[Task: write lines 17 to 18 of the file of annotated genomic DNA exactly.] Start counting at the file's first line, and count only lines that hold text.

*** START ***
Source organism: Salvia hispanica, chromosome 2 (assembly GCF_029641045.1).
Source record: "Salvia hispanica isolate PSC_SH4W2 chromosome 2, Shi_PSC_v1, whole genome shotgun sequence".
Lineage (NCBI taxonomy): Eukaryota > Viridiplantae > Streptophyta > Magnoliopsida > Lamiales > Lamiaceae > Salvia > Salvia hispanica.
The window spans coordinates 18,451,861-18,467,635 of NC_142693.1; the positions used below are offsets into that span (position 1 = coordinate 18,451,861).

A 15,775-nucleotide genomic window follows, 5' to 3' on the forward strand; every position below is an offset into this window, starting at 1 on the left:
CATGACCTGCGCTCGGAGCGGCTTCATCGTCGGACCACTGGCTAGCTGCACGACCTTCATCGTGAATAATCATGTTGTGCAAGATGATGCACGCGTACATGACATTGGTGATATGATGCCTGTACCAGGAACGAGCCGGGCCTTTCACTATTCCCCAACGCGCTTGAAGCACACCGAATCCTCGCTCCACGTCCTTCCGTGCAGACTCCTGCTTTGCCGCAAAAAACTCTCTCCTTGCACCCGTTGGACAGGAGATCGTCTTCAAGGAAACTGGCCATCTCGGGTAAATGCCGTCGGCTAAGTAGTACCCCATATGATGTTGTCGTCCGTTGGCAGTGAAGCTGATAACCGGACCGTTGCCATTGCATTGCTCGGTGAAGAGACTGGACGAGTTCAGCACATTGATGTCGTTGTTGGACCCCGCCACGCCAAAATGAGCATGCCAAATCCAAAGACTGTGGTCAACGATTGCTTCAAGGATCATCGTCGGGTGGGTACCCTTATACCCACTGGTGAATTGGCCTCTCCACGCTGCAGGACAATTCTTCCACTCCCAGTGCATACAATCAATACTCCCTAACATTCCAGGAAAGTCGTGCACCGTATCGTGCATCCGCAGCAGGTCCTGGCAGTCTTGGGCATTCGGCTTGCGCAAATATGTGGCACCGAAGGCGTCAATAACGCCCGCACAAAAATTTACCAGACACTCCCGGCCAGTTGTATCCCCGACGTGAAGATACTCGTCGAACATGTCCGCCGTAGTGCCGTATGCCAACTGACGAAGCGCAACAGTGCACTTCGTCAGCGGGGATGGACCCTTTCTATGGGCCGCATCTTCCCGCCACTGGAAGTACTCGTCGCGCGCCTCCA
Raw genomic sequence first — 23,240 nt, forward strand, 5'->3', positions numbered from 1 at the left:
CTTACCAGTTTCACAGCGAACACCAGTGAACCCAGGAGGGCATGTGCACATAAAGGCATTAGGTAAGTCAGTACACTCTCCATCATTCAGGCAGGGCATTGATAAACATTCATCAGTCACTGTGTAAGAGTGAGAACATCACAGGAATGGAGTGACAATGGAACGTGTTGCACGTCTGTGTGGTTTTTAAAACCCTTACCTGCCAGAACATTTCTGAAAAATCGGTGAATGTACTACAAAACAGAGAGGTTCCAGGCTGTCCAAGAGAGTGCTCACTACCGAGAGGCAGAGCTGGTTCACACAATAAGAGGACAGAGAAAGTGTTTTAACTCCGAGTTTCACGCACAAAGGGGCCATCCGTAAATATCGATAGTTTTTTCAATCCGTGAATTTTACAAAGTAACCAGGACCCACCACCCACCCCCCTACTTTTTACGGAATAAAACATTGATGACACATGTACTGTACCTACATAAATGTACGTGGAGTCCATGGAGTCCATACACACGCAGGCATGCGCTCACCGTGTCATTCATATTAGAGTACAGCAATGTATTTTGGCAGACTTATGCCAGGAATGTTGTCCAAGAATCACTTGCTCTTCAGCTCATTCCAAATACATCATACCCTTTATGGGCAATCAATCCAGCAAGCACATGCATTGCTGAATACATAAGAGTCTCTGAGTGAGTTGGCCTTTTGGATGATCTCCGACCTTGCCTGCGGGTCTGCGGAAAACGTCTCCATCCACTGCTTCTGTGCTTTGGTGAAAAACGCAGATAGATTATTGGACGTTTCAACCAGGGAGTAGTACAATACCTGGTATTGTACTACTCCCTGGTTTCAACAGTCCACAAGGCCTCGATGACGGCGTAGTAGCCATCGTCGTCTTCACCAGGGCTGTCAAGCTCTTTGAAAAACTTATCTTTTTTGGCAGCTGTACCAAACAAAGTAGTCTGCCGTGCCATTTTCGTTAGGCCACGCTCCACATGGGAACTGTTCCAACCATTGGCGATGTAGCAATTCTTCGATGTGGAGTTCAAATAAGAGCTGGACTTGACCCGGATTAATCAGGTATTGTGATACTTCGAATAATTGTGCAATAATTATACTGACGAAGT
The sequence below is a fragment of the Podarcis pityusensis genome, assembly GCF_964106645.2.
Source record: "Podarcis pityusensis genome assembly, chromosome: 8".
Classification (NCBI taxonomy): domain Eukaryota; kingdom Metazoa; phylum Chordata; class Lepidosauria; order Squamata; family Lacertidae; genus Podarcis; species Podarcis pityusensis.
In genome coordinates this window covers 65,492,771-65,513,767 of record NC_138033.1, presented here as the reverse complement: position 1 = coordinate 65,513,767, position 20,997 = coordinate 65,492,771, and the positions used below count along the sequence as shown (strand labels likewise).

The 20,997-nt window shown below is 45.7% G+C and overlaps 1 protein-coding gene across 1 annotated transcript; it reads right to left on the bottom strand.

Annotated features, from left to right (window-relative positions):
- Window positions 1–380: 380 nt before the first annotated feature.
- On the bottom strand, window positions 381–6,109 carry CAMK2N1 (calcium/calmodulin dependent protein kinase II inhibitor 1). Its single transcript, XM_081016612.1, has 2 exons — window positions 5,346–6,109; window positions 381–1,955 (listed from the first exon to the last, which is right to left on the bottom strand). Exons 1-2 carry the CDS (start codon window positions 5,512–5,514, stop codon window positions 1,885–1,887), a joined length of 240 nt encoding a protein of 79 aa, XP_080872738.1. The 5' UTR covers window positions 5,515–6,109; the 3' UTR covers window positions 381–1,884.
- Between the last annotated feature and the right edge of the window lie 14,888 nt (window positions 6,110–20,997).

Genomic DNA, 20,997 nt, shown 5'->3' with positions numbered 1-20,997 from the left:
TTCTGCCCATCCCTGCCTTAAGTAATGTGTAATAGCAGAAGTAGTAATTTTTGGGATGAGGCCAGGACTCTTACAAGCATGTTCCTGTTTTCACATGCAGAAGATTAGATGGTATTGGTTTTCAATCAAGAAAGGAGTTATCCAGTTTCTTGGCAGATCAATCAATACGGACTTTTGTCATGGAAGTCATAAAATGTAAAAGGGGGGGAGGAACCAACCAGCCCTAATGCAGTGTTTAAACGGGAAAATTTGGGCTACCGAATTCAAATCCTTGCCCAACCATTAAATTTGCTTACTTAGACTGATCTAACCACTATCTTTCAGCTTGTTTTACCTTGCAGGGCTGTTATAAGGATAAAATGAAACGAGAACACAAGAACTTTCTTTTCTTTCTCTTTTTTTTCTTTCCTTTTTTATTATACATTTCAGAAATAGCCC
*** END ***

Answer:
- Between the last annotated feature and the right edge of the window lie 14,888 nt (window positions 6,110–20,997).

Genomic DNA, 20,997 nt, shown 5'->3' with positions numbered 1-20,997 from the left: